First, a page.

In nearly all finite universe models, it is a requirement that all standard model particles came into existence simultaneously and over a great distance. Regardless of the model used, whether Big Bang or otherwise, the state of the matter in the universe no later than it’s first second of existence appears to be:
- At least the diameter of the observable universe (and likely many times larger than that)
- Particles were distributed evenly across that volume (as evidenced by the CMB)
If we accept the theory that the standard model particles of our universe did not exist until that time, then characteristics directly attributable to those particles can also be assumed to not exist.
This is supported by the Higgs boson theory which proposes that it is through the mechanism of that particle which gives mass to other particles. If the origin of the universe was such that this particle dominated the universe and, in a very brief period, decayed into the dilation (or gravity) contributing particles that now exist, then that implies the first moments of the universe were gravity naïve.
From that time, the time dilation or “gravity waves” being emitted by all the particles in the universe have been traveling outward. Per CERN, “Gravity is the weakest [force] but it has an infinite range,” implying that even the time dilation of a photon first emitted by a Higgs boson decay 14 billion years ago is just reaching the earth now.
Although that would appear to be an infinitesimally small amount, the entire universe is simply a collection of these small amounts. But it is the cumulative effect of those tiny values to which we are interested.
If we presume that the universe is a static three-dimensional volume, we can also presume that the furthest distance from which we would receive new gravity waves would be comparable to the most distant electromagnetic signals we can observe. So for about 13.7 billion light years, new gravity has been reaching us as well as the EM evidence of these ancient signals.
Therefore, if we turn back the clock a few eons we should be seeing a shorter distance into the universe and therefore under less influence from more distant gravity as well. But is that really worth considering?
Let’s look at it as simply as possible:
We will use this for calculating the quantity of particles at a distance from our point of measurement.
We will be calculating the gravitational force on our point of measurement (M1) in relation to all of the particles at the same spherical distance (M2).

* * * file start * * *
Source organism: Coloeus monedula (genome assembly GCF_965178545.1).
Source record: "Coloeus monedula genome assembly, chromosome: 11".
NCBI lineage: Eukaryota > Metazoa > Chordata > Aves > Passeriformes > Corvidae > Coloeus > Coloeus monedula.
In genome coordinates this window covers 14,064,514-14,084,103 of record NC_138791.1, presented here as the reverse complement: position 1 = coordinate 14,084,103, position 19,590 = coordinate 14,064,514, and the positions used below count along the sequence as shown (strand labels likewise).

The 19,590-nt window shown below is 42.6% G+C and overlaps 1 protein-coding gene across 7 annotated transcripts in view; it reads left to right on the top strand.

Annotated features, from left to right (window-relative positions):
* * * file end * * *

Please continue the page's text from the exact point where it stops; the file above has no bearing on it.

The following is implied by the previous equation but is included to highlight that we will be seeing this effect reflected in our results.
If we assume that the particle density of the universe is and has been on average nearly uniform as implied by observation of the CMB, we can perform the following calculation to determine the gravitational influence of the matter at any distance from one point in space.
M1 represents the fixed location for this observation.
M2 is all mass that is not M1
Assuming equivalent average masses at equivalent distances, then M1=M2
But the quantity of M2 changes by distance so will be multiplied by the surface area of the spherical distance from M1.
If we keep the same values for M1 and M2, the solution for all values of R provide the same result. That means the gravitational influence of all matter at 14 BLY away is the same force as all matter at 1 parsec away.
This is computational proof of linear addition of gravitational force over time.
Integration of this equation for all distances shows a linear trend of gravitational force accumulation on any given point (M1 location) in the universe.
The summation of gravitational force over time matches the extant linear measurement trend of cosmic redshift.
This equation includes the constant G, so changes to M1 and M2 produce different results. Through analysis of observational data we can determine with great certainty the average standard model particle density of the universe.
Since through direct observation we cannot know with confidence the quantity and distribution of hard to detect particles and objects in the universe (like neutrinos and black holes), Dilation Flooding computation will reveal the true standard model particle density of the universe.
Using Einstein’s equivalence principle, this theory clearly demonstrates through the progressive change in time dilation (gravitational potential) an alternative explanation for cosmic redshift computations. This is an improvement over Hubble’s accelerating cosmic expansion hypothesis being that such acceleration has never been proven and is becoming increasingly difficult to justify in modern observations.
Dilation Flooding is perhaps the only verifiable theory to explain the observational trend of cosmic red shift without the need for additional unknown forces or matter, and we can apply this information to answer computational puzzles like quasar energy levels and explain galactic densities.
I welcome discussion and even debate on this claim, but one must provide a factual argument why this theory is verifiably untrue.
For more elucidation on this theory, see my article here: